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Do you tolerate smartphones at the dinner table?

  1. Apr 8, 2012 #1
    So I was at the restaurant last night, and noticed that at every single table with parents that had kids that looked like they were in college/high school/ or even preteen, all of the kids were on their smart phones for almost the entire dinner. The one table looked like there were 2 or 3 families together and every single teen at the table was on their smart phone, which was 8 of them. Quite pathetic. Why do parents let their kids do whatever they want? Technology does not belong at the dinner table. No TV, no computers, no smart phones. How pathetic of a society have we become where people can no longer eat together for just 1 or 2 hours and talk face to face? A lot can be learned about a group of people not only through the food they eat, but also how they eat together.
     
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  3. Apr 8, 2012 #2

    Office_Shredder

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    Do you enjoy feeling morally superior to other people by belittling their eating habits?
     
  4. Apr 8, 2012 #3
    Traditions were formed in different environments by different mindsets.
     
  5. Apr 8, 2012 #4

    Pengwuino

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    Seriously?

    When families get together for dinner, it's almost always because the adults want to get together and talk and what have you. The kids must tag along and adults typically don't make any effort to engage the kids in the conversation (why should they? Kids don't want to talk about adult things and adults don't go to dinners to talk with kids). If I had a kid, I'd rather have them sit and play on their phone than have them staring at the wall or making a racket while I'm trying to talk to my friends.

    If the kids are in their college years, that's a bit silly, but if they aren't independent adults then you can't blame the kids for not wanting to sit around for 3 hours staring at the walls.
     
  6. Apr 8, 2012 #5
    old_man_yells_at_cloud.jpg
     
  7. Apr 8, 2012 #6
    Well, they're with their parents, so I don't blame them too much. And they're kids.
    I have a problem when it's adults who do it when in a social situation with people who are actually right there with them, yet they choose the person on the phone over the people in real life.
     
  8. Apr 8, 2012 #7

    Ryan_m_b

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    I know a middle aged couple who take books with them to restaurants sometimes and sit there and read. They've been married for over 30 years and are completely comfortable being together and not constantly engaging in conversation. On a related note I'm curious as to how you would feel if these children were reading books or drawing pictures rather than playing with smartphones? In my opinion many people object to behaviours simply because of the objects used in said behaviour rather than the behaviour themselves.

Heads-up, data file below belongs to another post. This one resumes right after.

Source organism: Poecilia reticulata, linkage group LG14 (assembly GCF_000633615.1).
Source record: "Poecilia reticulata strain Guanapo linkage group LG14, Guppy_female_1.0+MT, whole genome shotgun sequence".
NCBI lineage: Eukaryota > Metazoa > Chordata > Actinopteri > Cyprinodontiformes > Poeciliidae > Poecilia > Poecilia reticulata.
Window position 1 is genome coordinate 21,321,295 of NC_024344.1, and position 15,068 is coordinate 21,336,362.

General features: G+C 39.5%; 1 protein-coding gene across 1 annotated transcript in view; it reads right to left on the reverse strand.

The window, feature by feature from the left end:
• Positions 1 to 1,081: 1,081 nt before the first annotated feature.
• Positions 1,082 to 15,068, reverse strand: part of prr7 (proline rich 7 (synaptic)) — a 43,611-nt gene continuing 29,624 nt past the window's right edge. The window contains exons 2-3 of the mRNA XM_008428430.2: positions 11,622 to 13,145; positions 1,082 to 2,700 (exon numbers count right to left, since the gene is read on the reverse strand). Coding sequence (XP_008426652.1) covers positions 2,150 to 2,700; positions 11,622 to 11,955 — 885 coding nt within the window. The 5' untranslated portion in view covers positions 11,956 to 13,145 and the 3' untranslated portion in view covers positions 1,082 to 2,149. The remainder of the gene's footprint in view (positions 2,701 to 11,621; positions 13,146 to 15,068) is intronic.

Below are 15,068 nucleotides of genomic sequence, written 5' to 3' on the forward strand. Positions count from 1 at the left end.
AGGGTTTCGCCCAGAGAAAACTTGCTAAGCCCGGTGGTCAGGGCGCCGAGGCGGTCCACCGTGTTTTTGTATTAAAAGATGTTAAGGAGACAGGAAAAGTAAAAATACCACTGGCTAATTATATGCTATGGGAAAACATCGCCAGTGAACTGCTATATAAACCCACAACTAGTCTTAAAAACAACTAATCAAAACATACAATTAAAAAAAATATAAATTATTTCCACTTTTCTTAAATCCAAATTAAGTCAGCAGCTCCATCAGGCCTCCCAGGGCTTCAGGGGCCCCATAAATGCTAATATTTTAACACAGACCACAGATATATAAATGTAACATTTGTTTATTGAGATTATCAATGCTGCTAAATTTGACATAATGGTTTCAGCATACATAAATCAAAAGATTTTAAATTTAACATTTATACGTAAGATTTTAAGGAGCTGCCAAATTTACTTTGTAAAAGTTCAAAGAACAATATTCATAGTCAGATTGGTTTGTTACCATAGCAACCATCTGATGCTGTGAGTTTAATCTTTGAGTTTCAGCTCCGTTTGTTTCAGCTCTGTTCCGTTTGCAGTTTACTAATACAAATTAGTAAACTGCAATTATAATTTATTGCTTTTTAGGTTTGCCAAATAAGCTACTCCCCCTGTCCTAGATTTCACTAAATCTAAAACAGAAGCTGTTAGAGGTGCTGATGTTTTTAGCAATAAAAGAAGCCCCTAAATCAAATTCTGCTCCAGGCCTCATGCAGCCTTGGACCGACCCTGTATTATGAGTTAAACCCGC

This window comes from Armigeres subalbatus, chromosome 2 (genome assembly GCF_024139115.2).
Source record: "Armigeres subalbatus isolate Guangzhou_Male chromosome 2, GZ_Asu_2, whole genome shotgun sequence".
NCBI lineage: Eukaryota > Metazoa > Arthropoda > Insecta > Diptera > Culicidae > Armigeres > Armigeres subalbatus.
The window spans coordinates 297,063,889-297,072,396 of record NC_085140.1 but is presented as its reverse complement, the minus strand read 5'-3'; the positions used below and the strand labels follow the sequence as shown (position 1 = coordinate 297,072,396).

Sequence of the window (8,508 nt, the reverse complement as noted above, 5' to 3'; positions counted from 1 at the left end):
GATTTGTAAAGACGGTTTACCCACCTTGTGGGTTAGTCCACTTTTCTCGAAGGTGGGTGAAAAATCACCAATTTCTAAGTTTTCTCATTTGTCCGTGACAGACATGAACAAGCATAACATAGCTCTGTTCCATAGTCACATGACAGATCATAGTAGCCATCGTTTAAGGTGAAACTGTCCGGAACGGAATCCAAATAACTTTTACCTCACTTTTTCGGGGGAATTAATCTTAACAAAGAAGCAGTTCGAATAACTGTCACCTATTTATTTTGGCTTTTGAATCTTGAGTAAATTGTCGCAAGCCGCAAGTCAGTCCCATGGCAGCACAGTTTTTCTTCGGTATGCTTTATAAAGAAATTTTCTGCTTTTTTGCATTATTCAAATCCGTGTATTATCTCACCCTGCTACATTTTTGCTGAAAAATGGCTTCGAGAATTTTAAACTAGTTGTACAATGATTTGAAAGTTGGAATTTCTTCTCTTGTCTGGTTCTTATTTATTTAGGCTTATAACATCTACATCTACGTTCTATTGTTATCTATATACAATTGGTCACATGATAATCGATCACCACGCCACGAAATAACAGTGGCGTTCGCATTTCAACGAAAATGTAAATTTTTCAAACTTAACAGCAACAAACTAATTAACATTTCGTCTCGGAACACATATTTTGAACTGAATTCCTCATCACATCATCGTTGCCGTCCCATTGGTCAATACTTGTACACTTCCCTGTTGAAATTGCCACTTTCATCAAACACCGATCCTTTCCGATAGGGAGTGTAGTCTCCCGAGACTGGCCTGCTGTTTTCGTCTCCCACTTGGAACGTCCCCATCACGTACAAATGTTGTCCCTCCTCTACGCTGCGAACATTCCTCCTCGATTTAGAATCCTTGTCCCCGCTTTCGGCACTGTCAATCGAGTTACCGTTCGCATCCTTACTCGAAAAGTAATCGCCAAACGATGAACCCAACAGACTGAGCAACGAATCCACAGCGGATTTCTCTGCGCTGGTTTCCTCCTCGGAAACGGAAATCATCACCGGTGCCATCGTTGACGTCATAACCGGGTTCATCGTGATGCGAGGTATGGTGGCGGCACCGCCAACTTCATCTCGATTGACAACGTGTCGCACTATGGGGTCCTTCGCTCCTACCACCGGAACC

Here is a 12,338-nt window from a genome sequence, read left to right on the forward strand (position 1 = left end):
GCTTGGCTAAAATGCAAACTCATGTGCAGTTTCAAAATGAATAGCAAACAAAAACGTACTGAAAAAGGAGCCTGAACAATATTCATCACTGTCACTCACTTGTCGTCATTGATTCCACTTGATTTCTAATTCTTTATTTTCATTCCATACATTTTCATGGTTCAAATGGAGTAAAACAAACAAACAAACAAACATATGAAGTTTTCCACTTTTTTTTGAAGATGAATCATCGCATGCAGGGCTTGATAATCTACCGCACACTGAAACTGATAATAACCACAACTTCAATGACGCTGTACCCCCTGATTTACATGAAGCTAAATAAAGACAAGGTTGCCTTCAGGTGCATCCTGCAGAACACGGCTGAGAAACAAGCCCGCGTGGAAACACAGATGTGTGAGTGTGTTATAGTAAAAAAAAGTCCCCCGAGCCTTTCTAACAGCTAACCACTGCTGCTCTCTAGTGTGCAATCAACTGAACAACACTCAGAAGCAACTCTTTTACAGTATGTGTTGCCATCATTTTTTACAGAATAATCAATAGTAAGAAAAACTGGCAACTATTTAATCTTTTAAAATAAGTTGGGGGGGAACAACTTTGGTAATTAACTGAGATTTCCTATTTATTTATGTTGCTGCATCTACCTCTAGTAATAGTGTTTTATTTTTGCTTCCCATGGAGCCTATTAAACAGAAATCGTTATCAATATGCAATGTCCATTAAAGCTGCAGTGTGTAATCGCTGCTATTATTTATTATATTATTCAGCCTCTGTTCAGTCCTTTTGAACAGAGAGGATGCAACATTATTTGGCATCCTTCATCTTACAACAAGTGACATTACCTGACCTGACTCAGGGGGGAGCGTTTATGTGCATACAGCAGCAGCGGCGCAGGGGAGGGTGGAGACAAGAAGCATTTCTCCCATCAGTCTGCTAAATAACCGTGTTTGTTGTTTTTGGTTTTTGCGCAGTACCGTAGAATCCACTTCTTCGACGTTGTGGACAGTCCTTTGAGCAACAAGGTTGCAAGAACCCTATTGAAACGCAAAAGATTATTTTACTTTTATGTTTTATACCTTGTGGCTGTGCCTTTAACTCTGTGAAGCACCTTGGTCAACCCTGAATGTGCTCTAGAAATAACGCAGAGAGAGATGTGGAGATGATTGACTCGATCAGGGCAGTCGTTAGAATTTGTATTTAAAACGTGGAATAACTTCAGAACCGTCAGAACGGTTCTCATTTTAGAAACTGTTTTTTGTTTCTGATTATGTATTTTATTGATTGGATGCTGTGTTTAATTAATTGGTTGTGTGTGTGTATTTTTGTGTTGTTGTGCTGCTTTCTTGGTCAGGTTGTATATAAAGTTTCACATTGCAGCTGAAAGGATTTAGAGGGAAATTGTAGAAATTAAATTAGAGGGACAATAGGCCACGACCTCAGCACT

I do think that at occasions like family dinners as the kids get older they should be bought more into the conversation but as others have pointed out young kids have no interest and no input in adult conversations and vice versa. That's not to say that kids should be ignored at all! But at some point the adults will chat to each other and it's ok to leave the kids playing by themselves.
     
  9. Apr 8, 2012 #8

    AlephZero

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    If you want a kid-free restaurant, choose one that doesn't charge them reduced prices or have a "kids food" section on the menu.

    But your OP said "the restaurant" (singular) so maybe you don't have any choice...
     
  10. Apr 8, 2012 #9

    lisab

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    I agree with you, gnw. At least the families were together physically.

    I guess I'm old-fashioned - raising my daughter, we had dinner together nearly every night, at the table - not on the couch in front of the TV. This was a foreign concept to most of her friends who came over for dinner!

    There were no smart phones back then but they would have been forbidden at the table, for sure. We...gasp...actually talked to each other.

    Allowing kids to recede into their own worlds is a mistake, I think. Yes, it's hard to find common ground for conversation with kids -- so work at it, you're an adult, for crying out loud! You have to stretch yourself into their world a bit, and they learn to stretch into the adult world, too.
     
  11. Apr 8, 2012 #10

    BobG

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    I agree, also. You're going out to enjoy some function together where there will actually be some family interaction (as opposed to something like a movie, where there is no real interaction during the movie).